More than 30 people have been killed due to crashes on Hertfordshire roads in a year, according to latest figures from police.

The new data, released by Hertfordshire Constabulary, shows how many people have been killed or seriously injures due to road traffic collisions across roads in Cambridgeshire, Hertfordshire and Bedfordshire.

It revealed that within Hertfordshire, 34 people were killed due to crashes on the county’s roads between November 2018-19.

It also showed that 364 people were seriously injured due to road traffic collisions within the county.

Across the three areas, the figures showed that more than 1,100 people were killed or seriously injured in a year due to crashes.

Hertfordshire’s police force said the figures have been released to “remind” motorists that speeding “devastates lives”.

Kevin Ambrose, from the 20s plenty campaign in Watford, said the figures showed that “things have not improved at all on the roads”.

He said it raises questions over what Hertfordshire County Council is doing over speed limits on roads and more work should be carried out to improve road safety.

He added: “I think one way to slow traffic down is to move yellow lines on the road and provide more parking spaces.

“I think if there is enough political will to treat these figures as a priority then these numbers could go down.”

A spokesperson from Hertfordshire County Council said the safety of road users and pedestrians is of “paramount importance”.

They continued: “We would always encourage people to voice any concerns which they might have about their local roads.

“We have a speed management strategy that sets out our approach to the application of speed limits. The key to this is that speed limits should be consistently applied across the network.”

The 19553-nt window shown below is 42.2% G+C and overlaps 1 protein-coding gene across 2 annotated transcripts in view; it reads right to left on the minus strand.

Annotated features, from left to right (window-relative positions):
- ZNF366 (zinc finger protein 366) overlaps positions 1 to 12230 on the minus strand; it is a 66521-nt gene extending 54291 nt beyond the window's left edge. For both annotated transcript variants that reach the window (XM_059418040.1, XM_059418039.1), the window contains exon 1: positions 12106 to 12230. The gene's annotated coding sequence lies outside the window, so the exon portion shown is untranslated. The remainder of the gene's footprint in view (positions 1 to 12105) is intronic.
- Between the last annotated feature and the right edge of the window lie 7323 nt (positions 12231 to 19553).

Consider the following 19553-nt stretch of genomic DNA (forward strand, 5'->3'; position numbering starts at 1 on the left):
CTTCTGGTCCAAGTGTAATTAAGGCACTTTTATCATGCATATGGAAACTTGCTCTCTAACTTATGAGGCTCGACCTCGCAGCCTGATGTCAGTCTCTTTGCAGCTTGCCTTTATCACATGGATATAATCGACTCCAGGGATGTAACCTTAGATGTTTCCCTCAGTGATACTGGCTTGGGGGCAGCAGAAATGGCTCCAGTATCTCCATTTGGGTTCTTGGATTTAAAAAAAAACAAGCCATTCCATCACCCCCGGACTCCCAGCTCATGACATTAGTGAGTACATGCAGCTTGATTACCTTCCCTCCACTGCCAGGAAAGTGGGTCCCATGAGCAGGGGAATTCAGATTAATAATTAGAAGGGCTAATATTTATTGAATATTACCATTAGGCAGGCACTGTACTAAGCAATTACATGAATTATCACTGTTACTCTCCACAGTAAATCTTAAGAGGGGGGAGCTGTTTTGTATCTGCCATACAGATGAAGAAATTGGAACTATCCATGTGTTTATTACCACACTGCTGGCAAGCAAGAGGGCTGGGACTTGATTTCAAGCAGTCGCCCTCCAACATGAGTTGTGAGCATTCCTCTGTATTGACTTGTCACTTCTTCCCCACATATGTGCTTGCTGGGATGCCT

Police forces across the country are currently taking part in a national campaign led by the National Police Chiefs' Council in a bid to tackle speeding.

Upon catching motorists speeding, officers will decide whether to offer advice, issue Fixed Penalty Notices, educate through a speed awareness course and where necessary put a driver before the courts.

Chief Inspector Jon Roche, Head of Roads Policing for the three forces, said: “Far too many lives are tragically lost or changed forever as a result of speeding on our counties’ roads. It’s the reason we are so passionate about preventing avoidable collisions.

“The faster you drive, the less time you have to react and any mistake by you or another is amplified by that speed. Speed limits are in place for a reason. Never exceed the limit for the road you’re on and please make sure your speed is appropriate for the driving conditions.

“Speed limits are the top safe speed for that road. It is often safer to travel at lower speeds, such as in bad weather and where there are pedestrians or cyclists, particularly children. Don’t gamble with their lives or yours.”